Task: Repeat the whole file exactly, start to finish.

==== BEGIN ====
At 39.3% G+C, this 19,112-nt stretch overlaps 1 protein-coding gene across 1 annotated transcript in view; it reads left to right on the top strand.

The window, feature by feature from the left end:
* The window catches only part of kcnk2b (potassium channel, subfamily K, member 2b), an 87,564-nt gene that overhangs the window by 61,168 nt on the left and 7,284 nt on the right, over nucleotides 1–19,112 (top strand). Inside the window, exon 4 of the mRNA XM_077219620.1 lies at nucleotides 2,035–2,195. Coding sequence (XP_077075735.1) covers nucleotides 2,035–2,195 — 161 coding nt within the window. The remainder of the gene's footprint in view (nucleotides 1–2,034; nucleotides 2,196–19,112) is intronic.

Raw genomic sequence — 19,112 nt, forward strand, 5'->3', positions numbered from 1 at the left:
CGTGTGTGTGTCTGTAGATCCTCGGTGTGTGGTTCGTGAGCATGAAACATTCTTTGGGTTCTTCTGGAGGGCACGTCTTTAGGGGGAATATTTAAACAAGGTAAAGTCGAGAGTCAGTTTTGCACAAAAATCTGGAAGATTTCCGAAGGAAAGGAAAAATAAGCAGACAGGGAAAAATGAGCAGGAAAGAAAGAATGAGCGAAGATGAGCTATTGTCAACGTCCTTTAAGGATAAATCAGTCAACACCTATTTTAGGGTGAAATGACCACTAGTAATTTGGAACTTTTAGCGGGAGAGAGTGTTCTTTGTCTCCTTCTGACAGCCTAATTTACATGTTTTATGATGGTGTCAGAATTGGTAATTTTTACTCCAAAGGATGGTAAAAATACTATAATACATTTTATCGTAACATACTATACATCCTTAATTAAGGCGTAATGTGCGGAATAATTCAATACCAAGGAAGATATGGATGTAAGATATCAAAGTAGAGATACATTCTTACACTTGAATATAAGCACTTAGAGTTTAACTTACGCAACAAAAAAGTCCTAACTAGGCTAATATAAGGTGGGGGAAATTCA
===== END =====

At 39.3% G+C, this 19,112-nt stretch overlaps 1 protein-coding gene across 1 annotated transcript in view; it reads left to right on the top strand.

The window, feature by feature from the left end:
* The window catches only part of kcnk2b (potassium channel, subfamily K, member 2b), an 87,564-nt gene that overhangs the window by 61,168 nt on the left and 7,284 nt on the right, over nucleotides 1–19,112 (top strand). Inside the window, exon 4 of the mRNA XM_077219620.1 lies at nucleotides 2,035–2,195. Coding sequence (XP_077075735.1) covers nucleotides 2,035–2,195 — 161 coding nt within the window. The remainder of the gene's footprint in view (nucleotides 1–2,034; nucleotides 2,196–19,112) is intronic.

Raw genomic sequence — 19,112 nt, forward strand, 5'->3', positions numbered from 1 at the left:
CGTGTGTGTGTCTGTAGATCCTCGGTGTGTGGTTCGTGAGCATGAAACATTCTTTGGGTTCTTCTGGAGGGCACGTCTTTAGGGGGAATATTTAAACAAGGTAAAGTCGAGAGTCAGTTTTGCACAAAAATCTGGAAGATTTCCGAAGGAAAGGAAAAATAAGCAGACAGGGAAAAATGAGCAGGAAAGAAAGAATGAGCGAAGATGAGCTATTGTCAACGTCCTTTAAGGATAAATCAGTCAACACCTATTTTAGGGTGAAATGACCACTAGTAATTTGGAACTTTTAGCGGGAGAGAGTGTTCTTTGTCTCCTTCTGACAGCCTAATTTACATGTTTTATGATGGTGTCAGAATTGGTAATTTTTACTCCAAAGGATGGTAAAAATACTATAATACATTTTATCGTAACATACTATACATCCTTAATTAAGGCGTAATGTGCGGAATAATTCAATACCAAGGAAGATATGGATGTAAGATATCAAAGTAGAGATACATTCTTACACTTGAATATAAGCACTTAGAGTTTAACTTACGCAACAAAAAAGTCCTAACTAGGCTAATATAAGGTGGGGGAAATTCA